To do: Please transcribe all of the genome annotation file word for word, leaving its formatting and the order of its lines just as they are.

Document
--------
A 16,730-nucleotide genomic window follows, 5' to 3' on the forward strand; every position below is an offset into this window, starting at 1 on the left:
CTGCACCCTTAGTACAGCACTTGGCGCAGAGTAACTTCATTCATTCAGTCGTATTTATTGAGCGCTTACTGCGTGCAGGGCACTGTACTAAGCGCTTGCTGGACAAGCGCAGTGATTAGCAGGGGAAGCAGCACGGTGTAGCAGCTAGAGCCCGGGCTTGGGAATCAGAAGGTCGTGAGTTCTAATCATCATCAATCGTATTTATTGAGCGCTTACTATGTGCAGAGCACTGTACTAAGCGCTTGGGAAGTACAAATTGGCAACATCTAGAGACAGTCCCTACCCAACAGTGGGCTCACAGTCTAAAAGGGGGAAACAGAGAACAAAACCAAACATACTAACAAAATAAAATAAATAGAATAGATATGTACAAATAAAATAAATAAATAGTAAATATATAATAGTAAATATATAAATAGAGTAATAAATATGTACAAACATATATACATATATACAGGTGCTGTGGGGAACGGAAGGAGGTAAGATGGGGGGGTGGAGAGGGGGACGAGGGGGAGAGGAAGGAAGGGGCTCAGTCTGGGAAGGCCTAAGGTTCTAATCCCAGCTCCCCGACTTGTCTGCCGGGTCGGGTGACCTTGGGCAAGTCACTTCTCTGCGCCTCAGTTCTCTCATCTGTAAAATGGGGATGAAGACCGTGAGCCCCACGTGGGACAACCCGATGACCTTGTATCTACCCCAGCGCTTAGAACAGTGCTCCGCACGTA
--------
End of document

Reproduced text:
A 16,730-nucleotide genomic window follows, 5' to 3' on the forward strand; every position below is an offset into this window, starting at 1 on the left:
CTGCACCCTTAGTACAGCACTTGGCGCAGAGTAACTTCATTCATTCAGTCGTATTTATTGAGCGCTTACTGCGTGCAGGGCACTGTACTAAGCGCTTGCTGGACAAGCGCAGTGATTAGCAGGGGAAGCAGCACGGTGTAGCAGCTAGAGCCCGGGCTTGGGAATCAGAAGGTCGTGAGTTCTAATCATCATCAATCGTATTTATTGAGCGCTTACTATGTGCAGAGCACTGTACTAAGCGCTTGGGAAGTACAAATTGGCAACATCTAGAGACAGTCCCTACCCAACAGTGGGCTCACAGTCTAAAAGGGGGAAACAGAGAACAAAACCAAACATACTAACAAAATAAAATAAATAGAATAGATATGTACAAATAAAATAAATAAATAGTAAATATATAATAGTAAATATATAAATAGAGTAATAAATATGTACAAACATATATACATATATACAGGTGCTGTGGGGAACGGAAGGAGGTAAGATGGGGGGGTGGAGAGGGGGACGAGGGGGAGAGGAAGGAAGGGGCTCAGTCTGGGAAGGCCTAAGGTTCTAATCCCAGCTCCCCGACTTGTCTGCCGGGTCGGGTGACCTTGGGCAAGTCACTTCTCTGCGCCTCAGTTCTCTCATCTGTAAAATGGGGATGAAGACCGTGAGCCCCACGTGGGACAACCCGATGACCTTGTATCTACCCCAGCGCTTAGAACAGTGCTCCGCACGTA